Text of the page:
Friday, April 26:
At eleven p.m. thin luminescent clouds embrace the full moon, which is veiled but not hidden behind smears of silver. Otherwise the sky is deeply clear, and so dark the stars seem to throb. Three minutes in the green farm car with the pushed-in fender delivers us up to the monastery hill, where lights have been out since bedtime, at a monastic eight-thirty. When our engine rumbles into silence and the headlights are switched off, moonlight takes over, illuminating without revealing, washing like rainfall across the hillside.
We who in childhood were afraid of darkness – however and wherever there might be darkness — stand at the top of the hill looking down the shrouded slope to where the woods fold concealing arms around the pasture. Once the night was peopled for us with all manner of fearful things — beasts and monsters and devil’s urchins behind every door, under every rock or bush — now we note the chorus of a pack of coyotes, four soloists backed by a full choir, and raise absentminded thanks that they are here, on the west side of this chain of hills which restrains the Beautiful river like the hand of a strong man on an impatient woman’s sleeve, and not a mile away in our valley making plans to raid the hen house.
We are here to make our late-night check on Poppy, the first-calf heifer who is due to drop her baby in the next week or so. We have seen signs that she is gearing up to business, but so far nothing immediate, nothing urgent. Nevertheless, somewhere down there the cows are bedded for the night, and we feel we must shine a flashlight at the rear elevation of our pregnant cow before we can go comfortably to bed. We have brought it — the flashlight the light of which is to give us our good night’s rest — but we don’t need it to find our way down the back of the hill to where, close under the eaves of the wood, the cows have bedded down in an informal group, like girls at a slumber party. Poppy is there, and she is as she has been every time we have checked on her this week; swollen vulva, swelling udder, but no sign of immediate onset of labor.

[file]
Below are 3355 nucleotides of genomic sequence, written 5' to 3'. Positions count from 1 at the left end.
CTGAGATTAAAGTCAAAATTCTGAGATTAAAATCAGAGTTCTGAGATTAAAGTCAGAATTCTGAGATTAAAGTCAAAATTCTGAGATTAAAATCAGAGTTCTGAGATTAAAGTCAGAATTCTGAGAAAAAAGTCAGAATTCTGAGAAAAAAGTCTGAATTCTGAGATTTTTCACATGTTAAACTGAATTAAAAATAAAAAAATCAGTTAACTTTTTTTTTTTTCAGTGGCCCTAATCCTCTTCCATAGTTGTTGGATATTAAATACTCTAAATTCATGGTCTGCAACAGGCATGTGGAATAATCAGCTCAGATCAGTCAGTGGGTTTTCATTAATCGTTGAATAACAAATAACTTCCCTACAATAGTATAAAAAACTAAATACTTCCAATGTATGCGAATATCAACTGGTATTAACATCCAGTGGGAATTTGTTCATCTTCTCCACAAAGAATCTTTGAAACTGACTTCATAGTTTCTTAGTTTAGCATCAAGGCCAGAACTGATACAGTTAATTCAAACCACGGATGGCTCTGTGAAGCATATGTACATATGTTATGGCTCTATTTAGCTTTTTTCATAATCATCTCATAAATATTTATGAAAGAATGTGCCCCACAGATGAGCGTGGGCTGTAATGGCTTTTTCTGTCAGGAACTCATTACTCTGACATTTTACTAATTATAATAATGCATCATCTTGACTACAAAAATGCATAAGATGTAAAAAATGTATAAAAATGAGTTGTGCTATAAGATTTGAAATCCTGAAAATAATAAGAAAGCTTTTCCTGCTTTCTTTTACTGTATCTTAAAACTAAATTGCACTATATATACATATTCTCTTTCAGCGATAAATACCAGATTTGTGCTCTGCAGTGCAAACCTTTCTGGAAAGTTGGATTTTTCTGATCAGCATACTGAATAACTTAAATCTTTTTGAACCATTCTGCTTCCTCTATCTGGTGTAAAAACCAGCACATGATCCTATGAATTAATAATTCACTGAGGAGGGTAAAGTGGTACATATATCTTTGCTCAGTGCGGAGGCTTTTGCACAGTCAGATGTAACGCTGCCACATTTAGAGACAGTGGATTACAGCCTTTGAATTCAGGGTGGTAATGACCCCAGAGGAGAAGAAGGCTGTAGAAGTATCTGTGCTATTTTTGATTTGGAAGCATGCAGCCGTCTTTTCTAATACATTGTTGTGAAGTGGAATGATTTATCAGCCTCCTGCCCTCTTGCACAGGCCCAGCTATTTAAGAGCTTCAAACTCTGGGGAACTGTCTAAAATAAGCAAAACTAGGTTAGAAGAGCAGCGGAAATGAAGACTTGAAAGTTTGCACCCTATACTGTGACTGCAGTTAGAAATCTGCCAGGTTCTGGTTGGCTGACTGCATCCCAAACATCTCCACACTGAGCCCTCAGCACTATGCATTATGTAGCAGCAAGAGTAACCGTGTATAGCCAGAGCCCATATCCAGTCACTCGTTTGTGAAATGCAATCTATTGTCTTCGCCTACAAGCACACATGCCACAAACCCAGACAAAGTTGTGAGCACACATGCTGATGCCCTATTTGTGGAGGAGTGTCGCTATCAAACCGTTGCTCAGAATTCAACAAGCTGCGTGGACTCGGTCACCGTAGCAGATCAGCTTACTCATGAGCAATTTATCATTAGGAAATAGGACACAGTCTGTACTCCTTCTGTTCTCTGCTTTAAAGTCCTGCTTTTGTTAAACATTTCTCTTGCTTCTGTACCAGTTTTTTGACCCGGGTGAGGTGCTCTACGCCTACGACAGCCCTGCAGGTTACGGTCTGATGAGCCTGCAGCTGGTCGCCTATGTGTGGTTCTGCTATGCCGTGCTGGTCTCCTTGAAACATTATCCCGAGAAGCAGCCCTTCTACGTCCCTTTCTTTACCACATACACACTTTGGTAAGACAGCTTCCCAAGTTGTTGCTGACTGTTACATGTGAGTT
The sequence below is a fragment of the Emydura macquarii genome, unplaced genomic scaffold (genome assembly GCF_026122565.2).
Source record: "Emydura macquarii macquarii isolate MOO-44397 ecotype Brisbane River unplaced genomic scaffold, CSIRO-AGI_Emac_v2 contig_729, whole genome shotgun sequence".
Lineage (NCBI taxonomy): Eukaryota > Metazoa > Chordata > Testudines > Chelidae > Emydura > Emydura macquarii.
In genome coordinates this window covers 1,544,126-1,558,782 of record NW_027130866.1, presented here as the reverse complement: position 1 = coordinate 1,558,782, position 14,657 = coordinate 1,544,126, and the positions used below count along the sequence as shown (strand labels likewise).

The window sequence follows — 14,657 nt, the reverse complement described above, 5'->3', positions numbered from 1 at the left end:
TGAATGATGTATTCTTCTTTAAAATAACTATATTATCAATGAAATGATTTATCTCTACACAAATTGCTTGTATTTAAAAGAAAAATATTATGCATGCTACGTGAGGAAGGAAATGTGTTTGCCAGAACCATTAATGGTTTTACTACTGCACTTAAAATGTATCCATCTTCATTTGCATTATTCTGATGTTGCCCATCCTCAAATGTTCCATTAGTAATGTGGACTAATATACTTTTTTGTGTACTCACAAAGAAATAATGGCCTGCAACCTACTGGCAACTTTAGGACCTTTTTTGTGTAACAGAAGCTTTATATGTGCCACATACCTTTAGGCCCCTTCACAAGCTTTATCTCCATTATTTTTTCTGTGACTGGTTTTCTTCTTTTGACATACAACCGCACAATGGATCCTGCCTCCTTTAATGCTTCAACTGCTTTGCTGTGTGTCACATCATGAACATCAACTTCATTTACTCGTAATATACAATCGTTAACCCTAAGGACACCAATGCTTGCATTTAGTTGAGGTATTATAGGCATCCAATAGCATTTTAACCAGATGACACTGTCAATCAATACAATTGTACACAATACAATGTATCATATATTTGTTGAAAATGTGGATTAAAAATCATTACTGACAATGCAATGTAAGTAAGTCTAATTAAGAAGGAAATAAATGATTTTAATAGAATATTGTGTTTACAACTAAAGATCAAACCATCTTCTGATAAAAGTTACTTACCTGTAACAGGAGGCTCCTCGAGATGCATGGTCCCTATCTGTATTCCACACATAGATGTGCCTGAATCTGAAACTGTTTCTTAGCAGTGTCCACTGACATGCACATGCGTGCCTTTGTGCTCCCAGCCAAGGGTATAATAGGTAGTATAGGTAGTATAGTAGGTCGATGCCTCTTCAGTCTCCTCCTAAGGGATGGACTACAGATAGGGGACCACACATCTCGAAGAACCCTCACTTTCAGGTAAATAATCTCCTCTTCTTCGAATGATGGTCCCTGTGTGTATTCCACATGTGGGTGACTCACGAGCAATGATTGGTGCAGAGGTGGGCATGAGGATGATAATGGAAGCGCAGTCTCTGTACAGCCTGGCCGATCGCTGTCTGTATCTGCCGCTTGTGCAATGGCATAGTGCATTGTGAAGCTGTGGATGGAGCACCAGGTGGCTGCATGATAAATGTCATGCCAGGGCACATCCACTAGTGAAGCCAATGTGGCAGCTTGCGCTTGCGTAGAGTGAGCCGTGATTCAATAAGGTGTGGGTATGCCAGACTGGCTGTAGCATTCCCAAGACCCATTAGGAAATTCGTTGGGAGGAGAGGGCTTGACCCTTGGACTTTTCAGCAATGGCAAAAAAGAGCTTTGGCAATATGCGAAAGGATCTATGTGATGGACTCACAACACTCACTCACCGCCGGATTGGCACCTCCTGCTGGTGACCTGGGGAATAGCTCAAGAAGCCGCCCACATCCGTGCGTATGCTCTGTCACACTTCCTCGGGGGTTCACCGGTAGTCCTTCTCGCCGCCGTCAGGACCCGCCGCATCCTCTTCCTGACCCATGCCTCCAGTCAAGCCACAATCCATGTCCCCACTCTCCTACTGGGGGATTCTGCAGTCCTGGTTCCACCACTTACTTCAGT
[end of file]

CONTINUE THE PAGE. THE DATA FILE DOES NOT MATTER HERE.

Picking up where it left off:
The farm car roars to life like an International Harvester at a tractor pull, inviting passengers to consider whether they are more likely to be deafened by the thunderous rumble of its engines, or die a quiet death suffocated by carbon monoxide fumes. One or two sisters will hear us from their plank beds in the convent and wonder if Poppy is calving yet; it is good to know they are interested. The drive back home is punctuated by the sight of a fox’s sooty backside and bushy tail sliding under the guard rail alongside Barnes’s hayfield. The sight is sobering: coyotes are no match for a fox when it comes to raiding a chicken house. Come to think of it, while foxes don’t bother livestock, a pack of coyotes can bring down a young calf.
Perhaps we won’t sleep well after all.